Perhaps the only reason our winning streak did not end the day James' genuine Harmon Killebrew bat went missing is because the team we played was as bad as any team we played all year. The weird thing is even though we won that game it felt like our winning streak was over. I got a couple of weak hits (hey, I'll take 'em) and Rolando hit a double, and that was it for us. A few ground balls through the other team's legs, some wild throws, and their inability to hit their way out of a glass house and we won it 3 to 1, but we looked like we lost, like a dark future hung over our heads.

Our coach is a quite decent guy, Coach Deviveros, a bit remote maybe, a touch unconventional, but laid back and steady. He was pretty good about it. After our center fielder's unassuming “Hey, where's the bat?” rose into a kind of desperate search that came up with nothing the Coach managed to round most of us up. James was 100% certain he brought it and I could corroborate that since we came to the game together. He left it laying with all our equipment all through warm ups, maybe 45 minutes from when he set it down to when it was missed. Coach got us a 15 minute delay on the start of the game and didn't play it down, just explained something valuable had gone missing. He even got to look through the other teams gear in case it got mixed up in it. But we were playing on an open field with tons of kids and families running around and, in the end, to most people it was just a bat that had gone missing. Other games were scheduled after ours and it was time to play ball. I think Coach D even reported it to the police, though they never came out that I know of.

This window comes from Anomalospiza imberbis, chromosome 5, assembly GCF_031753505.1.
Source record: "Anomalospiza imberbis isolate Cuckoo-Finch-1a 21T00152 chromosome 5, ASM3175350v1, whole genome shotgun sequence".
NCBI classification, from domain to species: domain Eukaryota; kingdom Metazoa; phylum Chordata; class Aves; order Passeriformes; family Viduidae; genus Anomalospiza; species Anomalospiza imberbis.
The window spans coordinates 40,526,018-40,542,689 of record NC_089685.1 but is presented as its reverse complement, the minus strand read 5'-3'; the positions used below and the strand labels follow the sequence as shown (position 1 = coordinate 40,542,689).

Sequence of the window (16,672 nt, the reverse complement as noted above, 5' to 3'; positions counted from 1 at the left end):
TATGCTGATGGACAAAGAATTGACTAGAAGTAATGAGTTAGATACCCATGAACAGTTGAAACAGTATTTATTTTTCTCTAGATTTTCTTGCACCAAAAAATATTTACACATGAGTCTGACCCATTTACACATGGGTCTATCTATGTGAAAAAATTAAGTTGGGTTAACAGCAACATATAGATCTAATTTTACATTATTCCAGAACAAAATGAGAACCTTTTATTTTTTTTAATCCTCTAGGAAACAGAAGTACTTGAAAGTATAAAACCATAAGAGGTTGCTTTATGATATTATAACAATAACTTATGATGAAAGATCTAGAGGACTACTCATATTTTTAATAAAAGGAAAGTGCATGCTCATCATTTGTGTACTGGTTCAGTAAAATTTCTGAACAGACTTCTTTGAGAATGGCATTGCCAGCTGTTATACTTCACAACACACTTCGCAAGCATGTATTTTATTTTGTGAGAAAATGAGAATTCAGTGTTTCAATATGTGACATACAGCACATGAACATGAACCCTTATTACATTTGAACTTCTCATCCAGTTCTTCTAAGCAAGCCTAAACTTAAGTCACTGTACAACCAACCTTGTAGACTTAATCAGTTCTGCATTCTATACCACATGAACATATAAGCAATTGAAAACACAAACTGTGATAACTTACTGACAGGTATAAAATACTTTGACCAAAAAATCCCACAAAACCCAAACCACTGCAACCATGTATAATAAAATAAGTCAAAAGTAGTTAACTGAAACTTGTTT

I thought of Wiki that first day, but I couldn't get hold of her until we had broken our winning streak and started on a little losing streak. It was amazing how we weren't a different team. We didn't look different or hit different. James even hit a homer in our second loss in a row. But it all felt different. James didn't just hit his homer. First I singled, then Doogie ground into a double play, then James hit his homer. One lousy run. Ryan's booted grounders were suddenly a thousand times more likely crack my kneecap than land gently in my hand. I soon saw that my shoe lacing was weak sauce compared to a bat of legend . Of course I did keep up with the shoe lacing, and though I didn't really believe in any of the superstitious nonsense I also somehow knew that it was completely true. My only solution to this mess was Wiki and she was just alarmingly, mysteriously gone. I pined for her. I left too many messages on her phone and stared out the window vacantly, hoping for any sign of activity across the street. I worried. I received lots of humiliatingly sympathetic looks from Phoebe. I decided to snap out of it. It didn't work.

Finally I got a call. It was not a convenient time.

“Okay, I'm done. Pick me up at the Russian Museum.”

“Wiki?” I asked

“Yeah, Henry. I was pretty deep in something but I raced through it as quick as I could. So pick me up and you can debrief me on the way.”

“I'm on the way to a game.” I uttered foggily. It pains me to report this accurately. I am usually a bit more sharp-minded. It was like the collapse of my baseball team had packed my brain in ice. Wiki was, for her, reasonably kind and patient.

“The Russian Museum is not far out of the way. I'll be on the wall in front.”